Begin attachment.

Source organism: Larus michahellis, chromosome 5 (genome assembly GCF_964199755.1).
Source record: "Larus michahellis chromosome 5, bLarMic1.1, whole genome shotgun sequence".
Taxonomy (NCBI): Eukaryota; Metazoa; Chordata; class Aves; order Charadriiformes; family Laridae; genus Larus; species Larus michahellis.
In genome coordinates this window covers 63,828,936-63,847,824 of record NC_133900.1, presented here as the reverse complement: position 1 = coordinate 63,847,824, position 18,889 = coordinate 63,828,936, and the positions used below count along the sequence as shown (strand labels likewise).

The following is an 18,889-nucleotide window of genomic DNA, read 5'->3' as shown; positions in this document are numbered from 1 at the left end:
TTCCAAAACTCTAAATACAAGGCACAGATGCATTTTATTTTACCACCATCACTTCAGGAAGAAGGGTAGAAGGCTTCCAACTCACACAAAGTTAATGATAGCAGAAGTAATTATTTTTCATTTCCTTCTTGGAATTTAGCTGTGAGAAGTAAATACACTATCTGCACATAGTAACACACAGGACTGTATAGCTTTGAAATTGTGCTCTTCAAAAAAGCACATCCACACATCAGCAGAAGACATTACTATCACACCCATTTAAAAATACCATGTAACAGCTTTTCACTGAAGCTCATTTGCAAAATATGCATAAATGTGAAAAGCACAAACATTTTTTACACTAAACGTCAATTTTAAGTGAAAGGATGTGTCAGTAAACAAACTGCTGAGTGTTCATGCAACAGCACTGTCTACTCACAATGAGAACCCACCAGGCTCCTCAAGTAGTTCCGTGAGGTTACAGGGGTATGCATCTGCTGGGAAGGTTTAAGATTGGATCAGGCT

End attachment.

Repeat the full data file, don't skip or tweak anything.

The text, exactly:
Source organism: Larus michahellis, chromosome 5 (genome assembly GCF_964199755.1).
Source record: "Larus michahellis chromosome 5, bLarMic1.1, whole genome shotgun sequence".
Taxonomy (NCBI): Eukaryota; Metazoa; Chordata; class Aves; order Charadriiformes; family Laridae; genus Larus; species Larus michahellis.
In genome coordinates this window covers 63,828,936-63,847,824 of record NC_133900.1, presented here as the reverse complement: position 1 = coordinate 63,847,824, position 18,889 = coordinate 63,828,936, and the positions used below count along the sequence as shown (strand labels likewise).

The following is an 18,889-nucleotide window of genomic DNA, read 5'->3' as shown; positions in this document are numbered from 1 at the left end:
TTCCAAAACTCTAAATACAAGGCACAGATGCATTTTATTTTACCACCATCACTTCAGGAAGAAGGGTAGAAGGCTTCCAACTCACACAAAGTTAATGATAGCAGAAGTAATTATTTTTCATTTCCTTCTTGGAATTTAGCTGTGAGAAGTAAATACACTATCTGCACATAGTAACACACAGGACTGTATAGCTTTGAAATTGTGCTCTTCAAAAAAGCACATCCACACATCAGCAGAAGACATTACTATCACACCCATTTAAAAATACCATGTAACAGCTTTTCACTGAAGCTCATTTGCAAAATATGCATAAATGTGAAAAGCACAAACATTTTTTACACTAAACGTCAATTTTAAGTGAAAGGATGTGTCAGTAAACAAACTGCTGAGTGTTCATGCAACAGCACTGTCTACTCACAATGAGAACCCACCAGGCTCCTCAAGTAGTTCCGTGAGGTTACAGGGGTATGCATCTGCTGGGAAGGTTTAAGATTGGATCAGGCT